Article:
27. The system as defined by claim 5, wherein said plurality of electrodes comprises several electrodes.
28. The system as defined by claim 1, further comprising:
a further stabilizer blade mounted on said drill collar;
a further plurality of transducers mounted in said further stabilizer blade, said further transducers having respectively different locations along the longitudinal direction of said drill collar;
means coupled with said further transducers for generating a further plurality of signals from measurements taken at respective ones of said further plurality of transducers;
and wherein said means for determining a dip characteristic of said formations is operative to determine said characteristic from said plurality of signals and said further plurality of signals.
29. The system as defined by claim 4, further comprising:
a further stabilizer blade mounted on said drill collar;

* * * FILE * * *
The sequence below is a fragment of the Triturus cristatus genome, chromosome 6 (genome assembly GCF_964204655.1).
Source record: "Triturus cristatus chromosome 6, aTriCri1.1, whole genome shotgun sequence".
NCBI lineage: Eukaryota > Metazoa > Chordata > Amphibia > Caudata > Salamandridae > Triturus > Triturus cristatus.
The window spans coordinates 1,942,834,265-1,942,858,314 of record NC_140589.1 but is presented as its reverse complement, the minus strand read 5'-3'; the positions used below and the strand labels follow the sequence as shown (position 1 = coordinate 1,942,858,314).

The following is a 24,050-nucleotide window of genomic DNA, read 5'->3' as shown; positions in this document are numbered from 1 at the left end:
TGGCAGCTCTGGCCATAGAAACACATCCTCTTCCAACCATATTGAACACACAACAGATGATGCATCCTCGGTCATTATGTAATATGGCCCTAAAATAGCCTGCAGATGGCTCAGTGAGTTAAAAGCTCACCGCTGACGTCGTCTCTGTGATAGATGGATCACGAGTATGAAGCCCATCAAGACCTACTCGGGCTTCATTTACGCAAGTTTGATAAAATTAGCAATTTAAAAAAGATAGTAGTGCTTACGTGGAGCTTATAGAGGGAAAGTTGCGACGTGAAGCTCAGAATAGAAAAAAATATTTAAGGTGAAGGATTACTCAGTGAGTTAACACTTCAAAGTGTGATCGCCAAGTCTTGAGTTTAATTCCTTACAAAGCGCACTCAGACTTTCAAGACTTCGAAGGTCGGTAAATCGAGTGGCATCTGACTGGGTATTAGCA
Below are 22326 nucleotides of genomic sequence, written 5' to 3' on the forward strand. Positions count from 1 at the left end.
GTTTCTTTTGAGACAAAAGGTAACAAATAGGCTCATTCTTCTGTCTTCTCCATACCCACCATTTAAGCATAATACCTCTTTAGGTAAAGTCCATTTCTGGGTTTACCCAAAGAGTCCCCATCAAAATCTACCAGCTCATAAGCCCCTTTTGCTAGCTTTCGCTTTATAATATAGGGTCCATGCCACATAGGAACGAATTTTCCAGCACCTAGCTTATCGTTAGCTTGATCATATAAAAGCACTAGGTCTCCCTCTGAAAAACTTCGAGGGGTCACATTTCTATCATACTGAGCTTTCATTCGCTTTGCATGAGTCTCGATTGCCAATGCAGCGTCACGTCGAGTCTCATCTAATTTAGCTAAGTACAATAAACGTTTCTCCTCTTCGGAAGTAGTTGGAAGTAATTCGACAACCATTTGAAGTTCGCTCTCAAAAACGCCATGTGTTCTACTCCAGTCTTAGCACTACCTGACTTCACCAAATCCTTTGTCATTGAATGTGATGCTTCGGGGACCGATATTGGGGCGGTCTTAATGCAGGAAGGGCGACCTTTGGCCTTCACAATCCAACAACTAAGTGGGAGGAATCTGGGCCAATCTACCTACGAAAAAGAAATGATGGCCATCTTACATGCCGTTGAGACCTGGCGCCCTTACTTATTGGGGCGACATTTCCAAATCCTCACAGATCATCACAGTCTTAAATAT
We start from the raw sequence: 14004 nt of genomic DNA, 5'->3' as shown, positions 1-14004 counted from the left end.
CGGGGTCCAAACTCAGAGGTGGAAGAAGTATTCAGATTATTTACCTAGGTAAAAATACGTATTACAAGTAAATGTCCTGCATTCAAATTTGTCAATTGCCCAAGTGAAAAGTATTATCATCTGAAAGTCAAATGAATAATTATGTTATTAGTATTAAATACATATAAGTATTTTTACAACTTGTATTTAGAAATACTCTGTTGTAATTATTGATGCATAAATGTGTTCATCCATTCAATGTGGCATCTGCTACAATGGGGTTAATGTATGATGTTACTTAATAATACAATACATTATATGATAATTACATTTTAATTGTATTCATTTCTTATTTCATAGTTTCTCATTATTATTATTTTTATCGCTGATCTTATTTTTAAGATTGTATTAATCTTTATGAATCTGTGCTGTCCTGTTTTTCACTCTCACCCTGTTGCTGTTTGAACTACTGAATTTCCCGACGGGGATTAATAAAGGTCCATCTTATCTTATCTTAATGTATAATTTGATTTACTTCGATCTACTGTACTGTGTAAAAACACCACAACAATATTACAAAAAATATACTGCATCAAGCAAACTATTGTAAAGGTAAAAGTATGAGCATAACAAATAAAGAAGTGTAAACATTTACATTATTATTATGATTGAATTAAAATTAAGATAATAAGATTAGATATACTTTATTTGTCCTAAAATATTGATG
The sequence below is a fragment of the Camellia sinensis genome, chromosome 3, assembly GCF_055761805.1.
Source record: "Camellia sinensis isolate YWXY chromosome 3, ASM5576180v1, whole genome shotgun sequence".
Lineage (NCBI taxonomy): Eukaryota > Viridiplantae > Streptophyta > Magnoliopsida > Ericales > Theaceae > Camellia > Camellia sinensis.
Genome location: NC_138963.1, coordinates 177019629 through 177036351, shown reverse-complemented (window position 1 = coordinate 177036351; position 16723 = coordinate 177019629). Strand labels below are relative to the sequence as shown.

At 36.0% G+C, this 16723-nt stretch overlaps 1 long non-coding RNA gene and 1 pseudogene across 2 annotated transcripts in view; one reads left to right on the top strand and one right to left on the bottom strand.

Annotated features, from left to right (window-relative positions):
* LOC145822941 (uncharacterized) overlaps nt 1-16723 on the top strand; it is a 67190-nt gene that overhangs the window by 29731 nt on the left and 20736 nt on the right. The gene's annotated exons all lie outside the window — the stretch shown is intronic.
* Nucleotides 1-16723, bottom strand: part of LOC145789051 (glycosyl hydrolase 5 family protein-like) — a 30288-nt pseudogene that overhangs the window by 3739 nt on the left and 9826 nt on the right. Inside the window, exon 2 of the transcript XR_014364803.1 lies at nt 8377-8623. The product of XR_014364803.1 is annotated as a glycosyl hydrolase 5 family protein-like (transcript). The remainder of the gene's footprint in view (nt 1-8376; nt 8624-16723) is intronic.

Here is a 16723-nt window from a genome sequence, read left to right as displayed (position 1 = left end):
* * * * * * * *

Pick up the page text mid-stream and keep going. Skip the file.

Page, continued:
a further plurality of transducers mounted in said further stabilizer blade, said further transducers having respectively different locations along the longitudinal direction of said drill collar;
means coupled with said further transducers for generating a further plurality of signals from measurements taken at respective ones of said further plurality of transducers;
and wherein said means for determining a dip characteristic of said formations is operative to determine said characteristic from said plurality of signals and said further plurality of signals.
30. The system as defined by claim 28, wherein said further plurality of transducers comprise electrodes.
31. The system as defined by claim 28, wherein said means for determining a dip characteristic of said formations includes means for correlating said signals and said further signals.